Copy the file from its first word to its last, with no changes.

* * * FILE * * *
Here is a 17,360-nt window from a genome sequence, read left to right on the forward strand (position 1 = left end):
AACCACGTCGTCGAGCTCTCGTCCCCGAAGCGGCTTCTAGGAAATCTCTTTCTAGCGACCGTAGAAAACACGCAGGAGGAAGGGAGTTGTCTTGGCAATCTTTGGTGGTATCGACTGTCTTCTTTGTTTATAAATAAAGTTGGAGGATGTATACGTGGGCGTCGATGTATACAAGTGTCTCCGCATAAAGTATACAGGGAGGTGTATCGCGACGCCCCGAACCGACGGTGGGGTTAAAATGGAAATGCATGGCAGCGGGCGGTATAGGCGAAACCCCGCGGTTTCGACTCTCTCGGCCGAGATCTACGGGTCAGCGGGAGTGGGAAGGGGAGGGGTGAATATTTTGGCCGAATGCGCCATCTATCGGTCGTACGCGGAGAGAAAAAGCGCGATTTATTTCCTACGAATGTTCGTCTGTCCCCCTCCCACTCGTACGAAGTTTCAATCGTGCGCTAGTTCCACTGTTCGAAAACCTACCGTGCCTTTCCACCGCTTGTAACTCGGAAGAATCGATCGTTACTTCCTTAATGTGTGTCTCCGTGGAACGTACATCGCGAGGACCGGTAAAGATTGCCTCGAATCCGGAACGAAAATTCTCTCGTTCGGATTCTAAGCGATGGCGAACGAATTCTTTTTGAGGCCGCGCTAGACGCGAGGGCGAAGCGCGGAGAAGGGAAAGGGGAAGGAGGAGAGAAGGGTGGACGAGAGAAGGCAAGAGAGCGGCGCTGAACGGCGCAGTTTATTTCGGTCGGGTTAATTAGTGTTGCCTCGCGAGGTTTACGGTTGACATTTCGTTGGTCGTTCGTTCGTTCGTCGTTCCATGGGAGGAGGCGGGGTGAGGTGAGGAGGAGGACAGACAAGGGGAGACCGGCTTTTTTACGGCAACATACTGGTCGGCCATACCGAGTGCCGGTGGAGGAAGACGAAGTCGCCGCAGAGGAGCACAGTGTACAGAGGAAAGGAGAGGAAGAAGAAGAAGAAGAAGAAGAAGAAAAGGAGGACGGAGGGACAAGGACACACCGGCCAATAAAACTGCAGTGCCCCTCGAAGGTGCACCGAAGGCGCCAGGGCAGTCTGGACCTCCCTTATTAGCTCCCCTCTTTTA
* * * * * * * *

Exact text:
Here is a 17,360-nt window from a genome sequence, read left to right on the forward strand (position 1 = left end):
AACCACGTCGTCGAGCTCTCGTCCCCGAAGCGGCTTCTAGGAAATCTCTTTCTAGCGACCGTAGAAAACACGCAGGAGGAAGGGAGTTGTCTTGGCAATCTTTGGTGGTATCGACTGTCTTCTTTGTTTATAAATAAAGTTGGAGGATGTATACGTGGGCGTCGATGTATACAAGTGTCTCCGCATAAAGTATACAGGGAGGTGTATCGCGACGCCCCGAACCGACGGTGGGGTTAAAATGGAAATGCATGGCAGCGGGCGGTATAGGCGAAACCCCGCGGTTTCGACTCTCTCGGCCGAGATCTACGGGTCAGCGGGAGTGGGAAGGGGAGGGGTGAATATTTTGGCCGAATGCGCCATCTATCGGTCGTACGCGGAGAGAAAAAGCGCGATTTATTTCCTACGAATGTTCGTCTGTCCCCCTCCCACTCGTACGAAGTTTCAATCGTGCGCTAGTTCCACTGTTCGAAAACCTACCGTGCCTTTCCACCGCTTGTAACTCGGAAGAATCGATCGTTACTTCCTTAATGTGTGTCTCCGTGGAACGTACATCGCGAGGACCGGTAAAGATTGCCTCGAATCCGGAACGAAAATTCTCTCGTTCGGATTCTAAGCGATGGCGAACGAATTCTTTTTGAGGCCGCGCTAGACGCGAGGGCGAAGCGCGGAGAAGGGAAAGGGGAAGGAGGAGAGAAGGGTGGACGAGAGAAGGCAAGAGAGCGGCGCTGAACGGCGCAGTTTATTTCGGTCGGGTTAATTAGTGTTGCCTCGCGAGGTTTACGGTTGACATTTCGTTGGTCGTTCGTTCGTTCGTCGTTCCATGGGAGGAGGCGGGGTGAGGTGAGGAGGAGGACAGACAAGGGGAGACCGGCTTTTTTACGGCAACATACTGGTCGGCCATACCGAGTGCCGGTGGAGGAAGACGAAGTCGCCGCAGAGGAGCACAGTGTACAGAGGAAAGGAGAGGAAGAAGAAGAAGAAGAAGAAGAAGAAAAGGAGGACGGAGGGACAAGGACACACCGGCCAATAAAACTGCAGTGCCCCTCGAAGGTGCACCGAAGGCGCCAGGGCAGTCTGGACCTCCCTTATTAGCTCCCCTCTTTTA